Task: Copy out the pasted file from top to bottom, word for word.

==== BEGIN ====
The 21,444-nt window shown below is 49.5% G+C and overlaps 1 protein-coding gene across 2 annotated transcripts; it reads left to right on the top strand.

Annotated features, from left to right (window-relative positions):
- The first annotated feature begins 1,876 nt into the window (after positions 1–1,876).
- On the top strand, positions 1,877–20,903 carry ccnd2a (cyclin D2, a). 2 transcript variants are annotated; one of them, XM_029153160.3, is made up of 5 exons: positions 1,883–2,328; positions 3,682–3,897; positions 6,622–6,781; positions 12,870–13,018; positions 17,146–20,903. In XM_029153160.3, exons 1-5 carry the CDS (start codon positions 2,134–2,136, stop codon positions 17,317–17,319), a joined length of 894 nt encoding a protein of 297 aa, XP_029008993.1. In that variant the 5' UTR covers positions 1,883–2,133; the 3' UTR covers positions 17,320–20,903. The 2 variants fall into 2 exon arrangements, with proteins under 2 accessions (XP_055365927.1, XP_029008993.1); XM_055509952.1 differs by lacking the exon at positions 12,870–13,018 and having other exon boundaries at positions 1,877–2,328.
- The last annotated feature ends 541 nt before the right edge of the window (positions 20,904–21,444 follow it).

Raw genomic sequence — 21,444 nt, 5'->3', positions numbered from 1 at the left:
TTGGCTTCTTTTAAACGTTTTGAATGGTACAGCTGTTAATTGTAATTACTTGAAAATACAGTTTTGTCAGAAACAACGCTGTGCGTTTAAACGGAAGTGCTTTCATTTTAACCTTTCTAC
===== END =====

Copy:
The 21,444-nt window shown below is 49.5% G+C and overlaps 1 protein-coding gene across 2 annotated transcripts; it reads left to right on the top strand.

Annotated features, from left to right (window-relative positions):
- The first annotated feature begins 1,876 nt into the window (after positions 1–1,876).
- On the top strand, positions 1,877–20,903 carry ccnd2a (cyclin D2, a). 2 transcript variants are annotated; one of them, XM_029153160.3, is made up of 5 exons: positions 1,883–2,328; positions 3,682–3,897; positions 6,622–6,781; positions 12,870–13,018; positions 17,146–20,903. In XM_029153160.3, exons 1-5 carry the CDS (start codon positions 2,134–2,136, stop codon positions 17,317–17,319), a joined length of 894 nt encoding a protein of 297 aa, XP_029008993.1. In that variant the 5' UTR covers positions 1,883–2,133; the 3' UTR covers positions 17,320–20,903. The 2 variants fall into 2 exon arrangements, with proteins under 2 accessions (XP_055365927.1, XP_029008993.1); XM_055509952.1 differs by lacking the exon at positions 12,870–13,018 and having other exon boundaries at positions 1,877–2,328.
- The last annotated feature ends 541 nt before the right edge of the window (positions 20,904–21,444 follow it).

Raw genomic sequence — 21,444 nt, 5'->3', positions numbered from 1 at the left:
TTGGCTTCTTTTAAACGTTTTGAATGGTACAGCTGTTAATTGTAATTACTTGAAAATACAGTTTTGTCAGAAACAACGCTGTGCGTTTAAACGGAAGTGCTTTCATTTTAACCTTTCTAC